How to Paint on Candles; It's Easier Than You Think

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How to paint on candles is easier than you think. Here are the instructions on how to paint candles.

I love to paint on candles. They make wonderful, heartfelt gifts for year round uses--and let's face it, everyone loves candles! I hope that you will enjoy these tips and my technique to add to your collection of crafting projects. It's also an economical way to give wonderful gifts at a fraction of the cost. So, if you're ready, kick off your shoes, grab a cup of coffee, and let's get creative. This is a list of the items you'll need.

1 candle, preferably a pillar of any height.

1 can of flat spray paint, any color.

An assortment of colors of acrylic paints.

An assortment of brushes; I like the white synthetic-fiber ones.

1 can spray-on clear coat in either gloss or matte.

Chalk in either grey or white, depending on your back ground color.



1) First of all, wipe down your candle with alcohol. This will remove some of the grease and oils from the surface; allow the alcohol to dry.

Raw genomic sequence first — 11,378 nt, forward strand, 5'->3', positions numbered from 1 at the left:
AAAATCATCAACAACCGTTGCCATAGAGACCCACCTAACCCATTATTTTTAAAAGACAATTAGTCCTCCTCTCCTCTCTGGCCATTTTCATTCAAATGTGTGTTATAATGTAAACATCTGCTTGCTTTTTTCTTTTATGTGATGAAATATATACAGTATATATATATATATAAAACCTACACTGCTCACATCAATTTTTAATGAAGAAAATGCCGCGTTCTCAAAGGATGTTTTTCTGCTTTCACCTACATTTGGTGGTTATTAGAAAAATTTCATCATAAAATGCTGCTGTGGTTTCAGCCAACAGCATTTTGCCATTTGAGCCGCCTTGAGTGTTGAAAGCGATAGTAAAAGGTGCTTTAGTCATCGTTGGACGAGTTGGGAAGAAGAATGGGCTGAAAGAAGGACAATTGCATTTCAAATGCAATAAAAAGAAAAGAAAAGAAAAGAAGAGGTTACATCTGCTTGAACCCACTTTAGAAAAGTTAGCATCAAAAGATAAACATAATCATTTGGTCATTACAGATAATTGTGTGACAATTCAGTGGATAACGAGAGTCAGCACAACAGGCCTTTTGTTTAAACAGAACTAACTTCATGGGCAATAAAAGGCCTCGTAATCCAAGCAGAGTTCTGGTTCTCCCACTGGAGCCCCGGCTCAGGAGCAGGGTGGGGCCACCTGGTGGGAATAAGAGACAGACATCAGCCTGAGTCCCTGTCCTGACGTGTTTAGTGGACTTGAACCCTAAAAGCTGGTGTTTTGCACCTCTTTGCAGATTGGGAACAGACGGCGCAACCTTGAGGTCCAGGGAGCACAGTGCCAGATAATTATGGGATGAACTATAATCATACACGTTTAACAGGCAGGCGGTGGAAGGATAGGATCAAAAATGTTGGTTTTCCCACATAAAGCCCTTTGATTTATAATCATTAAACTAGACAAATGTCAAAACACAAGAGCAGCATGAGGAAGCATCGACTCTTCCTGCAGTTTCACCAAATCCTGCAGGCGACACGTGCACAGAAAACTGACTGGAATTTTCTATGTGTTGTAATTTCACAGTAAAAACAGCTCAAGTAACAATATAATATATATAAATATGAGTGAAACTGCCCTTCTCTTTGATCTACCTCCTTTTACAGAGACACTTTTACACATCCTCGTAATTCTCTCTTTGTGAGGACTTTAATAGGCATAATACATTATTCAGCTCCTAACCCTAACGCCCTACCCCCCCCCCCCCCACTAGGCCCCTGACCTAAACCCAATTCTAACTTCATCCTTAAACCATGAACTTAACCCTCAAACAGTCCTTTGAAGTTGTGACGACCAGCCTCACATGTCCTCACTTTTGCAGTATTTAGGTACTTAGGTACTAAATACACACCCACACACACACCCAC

2] In a well-ventilated room or outside, spray your candle lightly with your spray paint (light coats cut down on drips and "runs"). Make sure that it's a flat spray paint, as the flat paint will allow the paint to adhere so much better; it gives the candle surface some "tooth". The first coat may streak a bit, but no worries as the second or third coat should cover it. Allow each coat to dry thoroughly between coats. Allow the candle to dry overnight for the best painting surface.

3] You can now use the chalk to begin to draw out your design. Use a light hand as the wax from the candle is a little persnickety, and you don't want to create indentations on the surface. Once your design is on, the fun can begin. (If you have the confidence to paint freehand, omit the chalk step.) Use your imagination, and you'll be amazed at just what you can paint on them. Once you're done, allow the paint to set in for a few hours or overnight.


4] To finish, spray several times (again, lightly!) with clear-coat, allowing each coat to dry thoroughly before applying the next. I do this about 5 times.

That's it. It's easy and fun. For those crafters who attend shows (the season is coming--and gift-giving holidays after that), this is a great item that does well. When displaying them at a show, keep them in the shade if you're outdoors. The sun is a candle's worst enemy whether painted or not--and it doesn't do the paint any favors, either. What I do at my shows is to use a step system, using little boxes to for height, and scatter some glitter or some sequins for a knock out show.


Judith Barton
Posted on Apr 20, 2012
mary marlowe
Posted on Aug 16, 2009
Posted on Aug 16, 2009